Pick Your Pop Culture

So, I've like written about music for 25 years, and like I've got a lot to say and not enough people to pay me for it, and like I like to write about TV, and books, and movies, and stuff like that.

Wednesday, February 02, 2005

Cracking About Pavement

“I don’t understand what they mean/And I could really give a fuck.” There it is, the explanation for my dislike of Pavement, smack dab in the middle of the third verse of their second most likeable song.

Pavement came along as the kings of reflexive irony at a time when that shit was just all over the place. You couldn’t tell what anybody listening to alternative rock was really thinking about anything, because there were so many layers of “This is so cool it’s meaningless because it acts like it means something which means nothing so it’s sincerely empty because it looks like it should be cool.”

Start with the attitude that meaning could be no more and no less important than pitch or rhythm. That’s what drove me crazy about Pavement. They sold and sold, they were lauded by every rock critic under the age of 30 back in 1994 (and a lot of them older, too), but they stood in stark opposition to everything I loved about music. I could handle irony as a method of expression, but irony as a preventative measure to avoid reaching a conclusion? This was something I couldn’t stomach.

And then, that song about the haircut came on the radio every hour or so. This was back in the day when I listened to the radio because I hadn’t yet encountered a CD player for my car, and it was back in the day when the Point, St. Louis’s first alternative rock station (which at the time was so scared of our town’s predeliction for classic rock that it refused to allow Vintage Vinyl to pay to welcome them as an alternative rock station) hadn’t yet squeezed its playlist into a narrow range of testosterone rage songs. Somewhere about the 58th or 59th time I heard it, I finally understood how brilliant it was to have a catchy sing-along about a pretty nice haircut. I’ve since mostly forgotten how brilliant that was, but I did love it for a few months there.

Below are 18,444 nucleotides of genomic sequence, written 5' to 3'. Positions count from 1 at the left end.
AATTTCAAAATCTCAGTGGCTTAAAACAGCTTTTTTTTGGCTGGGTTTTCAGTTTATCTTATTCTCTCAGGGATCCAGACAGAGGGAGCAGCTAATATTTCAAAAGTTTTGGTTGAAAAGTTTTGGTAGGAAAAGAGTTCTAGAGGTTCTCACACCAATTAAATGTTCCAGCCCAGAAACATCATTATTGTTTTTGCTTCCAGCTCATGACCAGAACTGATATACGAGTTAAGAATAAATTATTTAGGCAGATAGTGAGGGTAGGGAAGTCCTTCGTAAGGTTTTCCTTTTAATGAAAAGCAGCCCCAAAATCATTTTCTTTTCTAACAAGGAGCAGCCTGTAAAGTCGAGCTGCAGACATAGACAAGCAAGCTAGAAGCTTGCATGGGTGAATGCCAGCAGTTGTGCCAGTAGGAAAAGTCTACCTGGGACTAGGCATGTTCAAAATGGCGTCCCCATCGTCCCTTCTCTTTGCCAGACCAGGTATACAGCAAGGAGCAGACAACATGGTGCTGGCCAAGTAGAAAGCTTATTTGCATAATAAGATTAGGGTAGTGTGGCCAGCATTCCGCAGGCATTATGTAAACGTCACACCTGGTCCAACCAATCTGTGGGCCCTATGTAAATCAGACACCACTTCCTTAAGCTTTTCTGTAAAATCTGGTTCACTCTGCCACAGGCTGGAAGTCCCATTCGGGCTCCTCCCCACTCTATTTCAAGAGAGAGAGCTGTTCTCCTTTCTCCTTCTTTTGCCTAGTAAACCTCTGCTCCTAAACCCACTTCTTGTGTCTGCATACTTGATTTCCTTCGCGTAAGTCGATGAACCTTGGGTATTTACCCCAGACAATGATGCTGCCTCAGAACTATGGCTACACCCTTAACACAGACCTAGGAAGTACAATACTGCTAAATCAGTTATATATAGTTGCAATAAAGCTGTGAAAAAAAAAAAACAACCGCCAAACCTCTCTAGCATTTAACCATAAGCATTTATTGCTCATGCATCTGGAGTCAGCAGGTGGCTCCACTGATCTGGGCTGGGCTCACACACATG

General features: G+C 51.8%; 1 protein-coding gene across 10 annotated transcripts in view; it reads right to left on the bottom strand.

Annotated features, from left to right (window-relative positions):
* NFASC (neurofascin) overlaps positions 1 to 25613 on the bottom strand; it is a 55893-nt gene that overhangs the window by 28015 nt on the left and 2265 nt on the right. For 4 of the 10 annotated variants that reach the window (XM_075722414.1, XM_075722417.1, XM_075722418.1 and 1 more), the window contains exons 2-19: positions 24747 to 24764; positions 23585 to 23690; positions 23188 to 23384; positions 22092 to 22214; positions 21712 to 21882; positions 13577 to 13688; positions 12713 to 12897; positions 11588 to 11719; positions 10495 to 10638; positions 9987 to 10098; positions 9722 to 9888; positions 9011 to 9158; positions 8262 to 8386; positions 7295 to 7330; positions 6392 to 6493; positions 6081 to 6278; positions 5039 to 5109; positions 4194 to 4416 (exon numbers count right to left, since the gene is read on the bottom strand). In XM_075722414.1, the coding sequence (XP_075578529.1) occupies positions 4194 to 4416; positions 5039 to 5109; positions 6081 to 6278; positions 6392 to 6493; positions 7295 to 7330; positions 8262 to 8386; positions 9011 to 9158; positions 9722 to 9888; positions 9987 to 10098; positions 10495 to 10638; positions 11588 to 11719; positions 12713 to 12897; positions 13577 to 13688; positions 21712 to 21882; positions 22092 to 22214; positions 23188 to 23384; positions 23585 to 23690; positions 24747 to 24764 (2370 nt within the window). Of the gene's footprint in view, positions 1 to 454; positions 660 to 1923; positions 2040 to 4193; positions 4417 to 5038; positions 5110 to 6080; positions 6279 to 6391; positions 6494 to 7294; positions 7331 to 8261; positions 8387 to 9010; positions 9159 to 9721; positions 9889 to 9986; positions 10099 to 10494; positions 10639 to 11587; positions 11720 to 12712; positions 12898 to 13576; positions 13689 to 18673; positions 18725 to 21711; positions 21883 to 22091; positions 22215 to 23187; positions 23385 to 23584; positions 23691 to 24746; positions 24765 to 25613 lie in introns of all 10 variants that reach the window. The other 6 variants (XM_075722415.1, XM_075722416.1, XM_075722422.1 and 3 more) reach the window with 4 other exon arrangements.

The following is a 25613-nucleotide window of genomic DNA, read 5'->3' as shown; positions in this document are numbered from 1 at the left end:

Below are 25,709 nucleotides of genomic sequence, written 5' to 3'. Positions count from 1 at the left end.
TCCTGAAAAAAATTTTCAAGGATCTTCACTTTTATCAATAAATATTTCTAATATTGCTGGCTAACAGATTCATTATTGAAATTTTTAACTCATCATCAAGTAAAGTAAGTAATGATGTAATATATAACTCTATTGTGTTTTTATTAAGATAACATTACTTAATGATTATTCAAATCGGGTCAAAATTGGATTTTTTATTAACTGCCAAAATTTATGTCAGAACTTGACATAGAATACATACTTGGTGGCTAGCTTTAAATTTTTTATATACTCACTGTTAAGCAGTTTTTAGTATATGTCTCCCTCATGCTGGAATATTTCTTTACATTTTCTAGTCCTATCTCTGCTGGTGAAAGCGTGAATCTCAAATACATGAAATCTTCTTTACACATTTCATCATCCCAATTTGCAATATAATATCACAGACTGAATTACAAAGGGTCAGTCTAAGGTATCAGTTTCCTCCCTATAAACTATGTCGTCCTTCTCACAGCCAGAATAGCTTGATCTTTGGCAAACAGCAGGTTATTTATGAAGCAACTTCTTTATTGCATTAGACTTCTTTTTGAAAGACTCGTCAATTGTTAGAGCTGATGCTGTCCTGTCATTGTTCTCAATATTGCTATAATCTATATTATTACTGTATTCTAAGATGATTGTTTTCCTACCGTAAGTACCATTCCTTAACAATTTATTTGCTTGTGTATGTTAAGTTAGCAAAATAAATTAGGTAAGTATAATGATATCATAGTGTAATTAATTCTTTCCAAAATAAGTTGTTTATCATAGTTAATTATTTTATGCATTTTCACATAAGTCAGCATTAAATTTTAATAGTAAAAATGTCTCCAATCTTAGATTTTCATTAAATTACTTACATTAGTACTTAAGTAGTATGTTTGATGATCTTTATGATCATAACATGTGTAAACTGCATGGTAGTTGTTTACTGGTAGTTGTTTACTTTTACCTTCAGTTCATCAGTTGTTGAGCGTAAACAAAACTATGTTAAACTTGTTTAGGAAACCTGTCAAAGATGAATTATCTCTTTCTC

I would always give Pavement, and eventually singer Stephen Malkmus’ solo projects, a chance to affect me, but they never did. Until the other day, when I suddenly understood not the brilliance, but the beauty, at least, of “Range Life,” a song from Pavement’s breakthrough LP, “Crooked Rain, Crooked Rain.”

I’m saying it’s their second most likeable song because I haven’t enjoyed it nearly as long or as often as I did that haircut number. But, I just played it three times in a row, and it keeps rattling away in my brain as I type, keeping my thoughts as lilting as the bass-and-drums 2/4 backbeat that throbs its way throughout the record. Above that alt-country 101 rhythm track are layers of guitar and piano which sort of go along with the program, and sort of don’t. The piano is probably most closely aligned with the bass, tinkling away and occasionally coming to the forefront for a proper turnaround emphasis. But one guitar is strumming counter to the beats, and the other is playing a staccato melody with pitches just out of the key of the song. Strangely, it’s all gorgeous. I think I was so used to records being out of tune back in the early 90s that I missed the fact that this was done on purpose and to lovely effect.

Or, perhaps, I was still put off by Malkmus, who is off pitch because he simply can’t carry a tune very far away from a few notes in the middle of his range. In “Range Life” he mumbles at the bottom end of his register, and whimpers at the top. And he sings about skateboarding, and being off-stage while on tour, and throws in some elliptical comments about more well known bands than his own. The third verse finds him in combat with oddball sounds jumping out of the mix, until his vocal virtually disappears after the quote from the top of this page.

I don’t know much about skateboarding. I stood on one once, and jumped off fast when I realized that sucker was gonna move without me knowing how to control it. But, I know what I imagine it feels like to soar around on one of those things, to be in motion without a care in the world, without any thoughts of meaning beyond the moment. And, that’s what this song feels like, right down to the inevitable realization that something out there is going to make you stop and rejoin the rest of humanity. “Range Life” which purports to be about what? moving to a home on the range, could also be heard as “I want to arrange life,” which at least hints that you want things to be under your own control. This song feels like that, like everything is in the place the band wants it to be, until, slowly but surely, control ebbs away.

Don’t get me wrong. I’m not gonna run right out and buy Pavement albums or something. I’m still awfully suspicious of these guys. But, at least for this one song, they managed to achieve a unity of expression that’s not as detached from life itself as I had thought they wanted to be. That’s a nice enough discovery to make eleven years later.


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